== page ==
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Early Use of Steroids to Treat DME

Early Use of Steroids to Treat DMEPhoto from Unsplash

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Diabetic macular edema (DME) can be a challenging condition to treat. Mr. Singh, a 71-year-old diagnosed in 2003 with diabetes, faced a critical juncture when a routine eye examination revealed a problem in his retina. He was promptly referred to Veeral Sheth, MD, a seasoned retina specialist, who diagnosed him with DME. Dr. Sheth prescribed a couple of different DME treatments for Mr. Singh to determine which might work best. Dr. Sheth then identified a durable treatment option lasting up to 36 months to address and relieve Mr. Singh’s potentially life-altering condition.

Mr. Singh’s case is just one patient’s experience, and results may vary among patients. Nevertheless, Mr. Singh’s journey with DME demonstrates the importance of early intervention and exploring alternative treatment options. Through the use of ILUVIEN®, an implant with CONTINUOUS MICRODOSING™, Mr. Singh’s vision improved significantly, allowing him to more fully enjoy life with his family.


Initial Treatment & Setbacks

At the time of his referral, Mr. Singh’s OCT scan showed a significant increase in retinal thickness, and his vision was at 20/50, indicating mild visual impairment. After diagnosing his condition as DME, Dr. Sheth initiated treatment with anti-VEGF therapy, a common approach to DME that addresses leaking blood vessels in the retinal tissue by injecting drugs into the eye. After a month of treatment, there was no discernible improvement; the increased retinal thickness caused by the edema (inflammation) persisted, and Mr. Singh’s vision remained unchanged.

Recognizing the need for a different strategy, Dr. Sheth opted for a short-acting intravitreal implant to deliver corticosteroid to the affected eye. Over the next few months, Mr. Singh experienced a notable improvement. The retinal thickness was reduced, and his vision moved into the 20/40 range, showing a positive response to the steroid treatment. However, the edema eventually returned, leaving both Dr. Sheth and Mr. Singh to re-evaluate the therapy.


The ILUVIEN Solution

Eventually, Dr. Sheth suspected that Mr. Singh’s DME might not be primarily VEGF-mediated, and he began to consider an alternative approach. After assessing the past treatments, he noticed how well Mr. Singh responded to steroid injection therapy. So, it was then that he brought up ILUVIEN®, a micro-implant designed to release low doses of corticosteroid that could control his edema for up to three years. Mr. Singh was intrigued and agreed to get the ILUVIEN implant. Since then, the shift to ILUVIEN has brought about a significant change in his condition. With each subsequent visit, improvements were evident; his OCT scans showed reduced thickening, and his vision continued to improve more and more.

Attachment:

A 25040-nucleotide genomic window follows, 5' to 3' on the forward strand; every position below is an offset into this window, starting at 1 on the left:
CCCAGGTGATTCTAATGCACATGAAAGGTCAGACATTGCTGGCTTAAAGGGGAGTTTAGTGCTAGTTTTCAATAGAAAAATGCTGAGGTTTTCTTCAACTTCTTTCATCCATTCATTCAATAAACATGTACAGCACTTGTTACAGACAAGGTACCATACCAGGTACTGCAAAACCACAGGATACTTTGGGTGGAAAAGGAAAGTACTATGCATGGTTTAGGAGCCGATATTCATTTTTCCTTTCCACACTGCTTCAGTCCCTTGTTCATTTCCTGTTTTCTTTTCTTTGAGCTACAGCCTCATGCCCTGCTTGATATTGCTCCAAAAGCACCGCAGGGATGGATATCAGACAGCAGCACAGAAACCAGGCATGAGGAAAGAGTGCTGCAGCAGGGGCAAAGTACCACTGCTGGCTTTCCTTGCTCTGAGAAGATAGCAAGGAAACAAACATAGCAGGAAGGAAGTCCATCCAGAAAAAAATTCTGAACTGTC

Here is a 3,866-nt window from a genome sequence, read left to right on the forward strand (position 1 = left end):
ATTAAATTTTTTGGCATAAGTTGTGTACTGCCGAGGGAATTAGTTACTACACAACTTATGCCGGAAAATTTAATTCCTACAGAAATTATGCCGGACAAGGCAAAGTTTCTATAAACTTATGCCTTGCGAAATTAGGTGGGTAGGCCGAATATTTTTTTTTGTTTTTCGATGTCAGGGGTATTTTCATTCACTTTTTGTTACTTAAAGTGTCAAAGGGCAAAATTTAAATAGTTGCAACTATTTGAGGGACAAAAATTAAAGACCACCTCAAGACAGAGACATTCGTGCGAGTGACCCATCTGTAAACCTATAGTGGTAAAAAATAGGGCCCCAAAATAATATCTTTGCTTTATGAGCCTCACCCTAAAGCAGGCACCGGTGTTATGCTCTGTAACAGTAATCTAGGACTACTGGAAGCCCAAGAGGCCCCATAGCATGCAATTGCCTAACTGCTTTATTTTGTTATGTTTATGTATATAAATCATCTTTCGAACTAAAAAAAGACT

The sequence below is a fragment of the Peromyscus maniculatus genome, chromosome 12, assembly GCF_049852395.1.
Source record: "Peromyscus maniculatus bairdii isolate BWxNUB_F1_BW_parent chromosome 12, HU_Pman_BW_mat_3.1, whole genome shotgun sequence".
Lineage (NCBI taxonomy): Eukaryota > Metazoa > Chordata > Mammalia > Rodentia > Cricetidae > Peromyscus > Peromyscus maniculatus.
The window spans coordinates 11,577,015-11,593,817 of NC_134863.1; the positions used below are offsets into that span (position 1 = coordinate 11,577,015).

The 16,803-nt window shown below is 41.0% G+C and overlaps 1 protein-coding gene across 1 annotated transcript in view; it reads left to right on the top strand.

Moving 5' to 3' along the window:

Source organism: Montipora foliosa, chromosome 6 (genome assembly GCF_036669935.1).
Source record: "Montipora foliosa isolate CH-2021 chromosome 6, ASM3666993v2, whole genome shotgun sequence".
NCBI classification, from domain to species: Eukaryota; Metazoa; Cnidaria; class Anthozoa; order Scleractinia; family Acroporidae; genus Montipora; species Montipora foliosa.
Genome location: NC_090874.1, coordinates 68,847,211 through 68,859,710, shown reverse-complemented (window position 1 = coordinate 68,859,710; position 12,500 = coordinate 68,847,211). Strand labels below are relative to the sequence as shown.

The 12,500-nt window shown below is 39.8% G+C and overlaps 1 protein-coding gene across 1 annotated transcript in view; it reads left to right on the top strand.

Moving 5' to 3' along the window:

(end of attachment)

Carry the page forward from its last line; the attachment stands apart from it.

Mr. Singh’s Vision Today

Mr. Singh lives a fulfilling retired life with his daughter and granddaughter. His improved vision allows him to easily engage in his daily routines and activities. Mr. Singh enjoys 20/25 vision, and his intraocular pressure (IOP) has remained consistently low. His success story underscores the significance of early intervention and the potential benefits of ILUVIEN in saving vision. While results may vary from patient to patient, Mr. Singh’s story serves as an example of the positive impact ILUVIEN can have on those living with DME.


If you are experiencing vision loss or other symptoms of DME, don’t wait to see your eye doctor. DME can be better treated and controlled with early detection. Learn more about ILUVIEN at:




Indication and Important Safety Information


Indication: ILUVIEN® (fluocinolone acetonide intravitreal implant) 0.19 mg is indicated for the treatment of diabetic macular edema (DME) in patients who have been previously treated with a course of corticosteroids and did not have a clinically significant rise in intraocular pressure.

Important Safety Information

  • Do not use ILUVIEN if you have or think you might have an infection in or around the eye.
  • ILUVIEN should not be used if you have glaucoma with a cup to disc ratio of greater than 0.8.
  • You should not use ILUVIEN if you have a hypersensitivity to any components of this product.
  • Injections into the vitreous in the eye are associated with a serious eye infection (endophthalmitis), eye inflammation, increased eye pressure, glaucoma, and retinal detachments. Your eye doctor should monitor you regularly after the injection.
  • Corticosteroids may increase secondary eye infections due to bacteria, fungi, or viruses. Let your doctor know if you have a history of herpes viral infections of the eye.
  • If the posterior capsule of the lens of your eye is missing or torn, the ILUVIEN implant may move to the front chamber of the eye.
  • The most common side effects reported in patients with diabetic macular edema who were treated with corticosteroids, including ILUVIEN, include cataracts (ILUVIEN 82%; sham 50%) and increased eye pressure (ILUVIEN 34%; sham 10%).
  • This safety information is not comprehensive. For additional safety information, please talk to your doctor and see the full Prescribing Information for ILUVIEN at

You are encouraged to report negative side effects of prescription drugs to the FDA.
Visit, or call 1-800-FDA-1088.

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